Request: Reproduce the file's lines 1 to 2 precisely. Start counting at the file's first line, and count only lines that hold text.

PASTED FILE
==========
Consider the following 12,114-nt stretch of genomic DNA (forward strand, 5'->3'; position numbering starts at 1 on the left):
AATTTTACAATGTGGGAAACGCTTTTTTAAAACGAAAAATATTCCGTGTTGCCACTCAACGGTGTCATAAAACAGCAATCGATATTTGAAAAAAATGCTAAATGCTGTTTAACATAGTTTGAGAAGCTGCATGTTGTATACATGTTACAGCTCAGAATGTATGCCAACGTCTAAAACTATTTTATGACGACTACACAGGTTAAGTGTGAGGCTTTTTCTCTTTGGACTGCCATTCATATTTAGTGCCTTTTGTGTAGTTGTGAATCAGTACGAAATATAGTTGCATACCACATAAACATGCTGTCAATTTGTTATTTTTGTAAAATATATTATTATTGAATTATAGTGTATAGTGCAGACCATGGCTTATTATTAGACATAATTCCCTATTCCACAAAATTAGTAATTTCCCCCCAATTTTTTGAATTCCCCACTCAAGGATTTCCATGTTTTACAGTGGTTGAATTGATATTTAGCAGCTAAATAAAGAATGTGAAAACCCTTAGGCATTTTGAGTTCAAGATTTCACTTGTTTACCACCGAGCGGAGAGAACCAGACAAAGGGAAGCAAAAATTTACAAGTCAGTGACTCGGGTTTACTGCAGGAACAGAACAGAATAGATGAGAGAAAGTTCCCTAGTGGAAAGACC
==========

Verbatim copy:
Consider the following 12,114-nt stretch of genomic DNA (forward strand, 5'->3'; position numbering starts at 1 on the left):
AATTTTACAATGTGGGAAACGCTTTTTTAAAACGAAAAATATTCCGTGTTGCCACTCAACGGTGTCATAAAACAGCAATCGATATTTGAAAAAAATGCTAAATGCTGTTTAACATAGTTTGAGAAGCTGCATGTTGTATACATGTTACAGCTCAGAATGTATGCCAACGTCTAAAACTATTTTATGACGACTACACAGGTTAAGTGTGAGGCTTTTTCTCTTTGGACTGCCATTCATATTTAGTGCCTTTTGTGTAGTTGTGAATCAGTACGAAATATAGTTGCATACCACATAAACATGCTGTCAATTTGTTATTTTTGTAAAATATATTATTATTGAATTATAGTGTATAGTGCAGACCATGGCTTATTATTAGACATAATTCCCTATTCCACAAAATTAGTAATTTCCCCCCAATTTTTTGAATTCCCCACTCAAGGATTTCCATGTTTTACAGTGGTTGAATTGATATTTAGCAGCTAAATAAAGAATGTGAAAACCCTTAGGCATTTTGAGTTCAAGATTTCACTTGTTTACCACCGAGCGGAGAGAACCAGACAAAGGGAAGCAAAAATTTACAAGTCAGTGACTCGGGTTTACTGCAGGAACAGAACAGAATAGATGAGAGAAAGTTCCCTAGTGGAAAGACC